at one time, as the 1944 Official Map shows a picture of US 11 with
the suicide setup.
Two reversible situations that have gone away:
1. McMillan Ave (S-10-44) between US 52/78 Rivers Ave and the
Charleston Naval Base (setup went away in the '70s)
2. The "old" Cooper River Bridge, US 17 SB, was reversed to US 17 NB
to provide additional flow from Charleston to Mt. Pleasant. This
happened during the summer of (I believe) 1994 or 1995. It was an
experimental trial that came and went.
Virginia Highways Page
For more in Virginia, just in Arlington, there's reversible lanes on
Columbia Pike (VA 244) approaching the Pentagon from the east, and also
on one block of Washington Blvd. between Wilson Blvd. and 13th Street.
(Why they don't just widen that stretch from three lanes to four is a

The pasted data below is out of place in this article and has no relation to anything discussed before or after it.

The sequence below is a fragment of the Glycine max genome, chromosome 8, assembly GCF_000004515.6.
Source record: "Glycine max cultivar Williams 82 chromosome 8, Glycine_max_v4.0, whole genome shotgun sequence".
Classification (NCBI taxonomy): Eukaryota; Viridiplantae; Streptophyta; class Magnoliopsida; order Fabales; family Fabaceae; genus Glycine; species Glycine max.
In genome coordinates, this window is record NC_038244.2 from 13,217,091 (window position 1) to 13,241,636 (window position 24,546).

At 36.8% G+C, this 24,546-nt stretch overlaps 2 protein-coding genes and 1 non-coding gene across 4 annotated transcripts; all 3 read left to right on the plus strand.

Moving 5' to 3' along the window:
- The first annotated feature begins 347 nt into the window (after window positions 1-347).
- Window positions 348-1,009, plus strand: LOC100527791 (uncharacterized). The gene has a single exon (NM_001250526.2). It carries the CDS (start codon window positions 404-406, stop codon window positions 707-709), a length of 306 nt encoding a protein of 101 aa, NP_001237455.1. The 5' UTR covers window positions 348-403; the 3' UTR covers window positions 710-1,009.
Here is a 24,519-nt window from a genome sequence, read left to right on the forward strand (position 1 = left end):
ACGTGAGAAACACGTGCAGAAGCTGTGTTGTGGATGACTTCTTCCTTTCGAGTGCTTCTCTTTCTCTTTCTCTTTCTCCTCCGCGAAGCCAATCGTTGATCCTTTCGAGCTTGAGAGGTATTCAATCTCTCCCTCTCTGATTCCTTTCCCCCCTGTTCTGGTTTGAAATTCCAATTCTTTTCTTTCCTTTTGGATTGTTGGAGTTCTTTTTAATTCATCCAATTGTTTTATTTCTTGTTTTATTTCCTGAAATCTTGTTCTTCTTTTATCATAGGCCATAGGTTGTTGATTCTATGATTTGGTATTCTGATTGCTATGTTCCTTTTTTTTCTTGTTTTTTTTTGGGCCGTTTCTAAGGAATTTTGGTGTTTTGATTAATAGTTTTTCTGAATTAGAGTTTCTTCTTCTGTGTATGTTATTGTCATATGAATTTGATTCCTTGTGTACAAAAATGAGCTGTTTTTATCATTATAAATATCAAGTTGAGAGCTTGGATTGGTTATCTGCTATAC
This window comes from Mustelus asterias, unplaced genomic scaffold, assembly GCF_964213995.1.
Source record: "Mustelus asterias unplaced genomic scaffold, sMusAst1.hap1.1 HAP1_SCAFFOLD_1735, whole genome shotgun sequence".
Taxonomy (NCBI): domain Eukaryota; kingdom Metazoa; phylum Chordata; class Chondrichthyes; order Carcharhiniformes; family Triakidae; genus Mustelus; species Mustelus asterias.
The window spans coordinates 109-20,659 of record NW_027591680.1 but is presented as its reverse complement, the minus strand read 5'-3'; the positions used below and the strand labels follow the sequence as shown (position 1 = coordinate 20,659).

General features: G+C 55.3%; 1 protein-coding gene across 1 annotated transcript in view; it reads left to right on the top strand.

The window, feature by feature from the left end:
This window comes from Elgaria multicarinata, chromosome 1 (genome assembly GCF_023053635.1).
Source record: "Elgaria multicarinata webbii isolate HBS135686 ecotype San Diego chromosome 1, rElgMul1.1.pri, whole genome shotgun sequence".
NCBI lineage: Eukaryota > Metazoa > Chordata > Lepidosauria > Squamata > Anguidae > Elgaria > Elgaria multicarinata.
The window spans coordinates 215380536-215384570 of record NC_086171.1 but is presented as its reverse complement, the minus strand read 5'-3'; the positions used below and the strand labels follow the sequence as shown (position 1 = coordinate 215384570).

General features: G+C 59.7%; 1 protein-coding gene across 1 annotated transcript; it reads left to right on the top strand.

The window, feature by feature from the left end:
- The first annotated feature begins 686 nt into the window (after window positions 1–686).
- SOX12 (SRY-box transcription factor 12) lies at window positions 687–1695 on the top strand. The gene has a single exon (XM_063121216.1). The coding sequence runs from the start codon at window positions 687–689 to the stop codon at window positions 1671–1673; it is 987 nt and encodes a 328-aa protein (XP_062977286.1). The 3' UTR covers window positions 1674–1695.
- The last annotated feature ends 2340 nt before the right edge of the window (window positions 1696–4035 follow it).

mystery -- on one side of the street is a snazzy new HQ for a local taxi
company, but the other side has an old pet shop building that would not
be missed.) And the Roosevelt Bridge carrying I-66 into D.C. has a
movable barrier so that the bridge's seven lanes can be changed from
four inbound, three outbound for the morning rush, to four outbound,
three inbound for the evening rush.
Oscar Voss - ov...@erols.com - Arlington, Virginia
my Hot Springs and Highways pages: http://users.erols.com/ovoss/
The adapted railroad tunnel in the Whittier, AK area has one
___________________________________________ ____ _______________
Regards, | |\ ____
| | | | |\
Michael G. Koerner May they | | | | | | rise again!
Appleton, Wisconsin USA | | | | | |
___________________________________________ | | | | | | _______________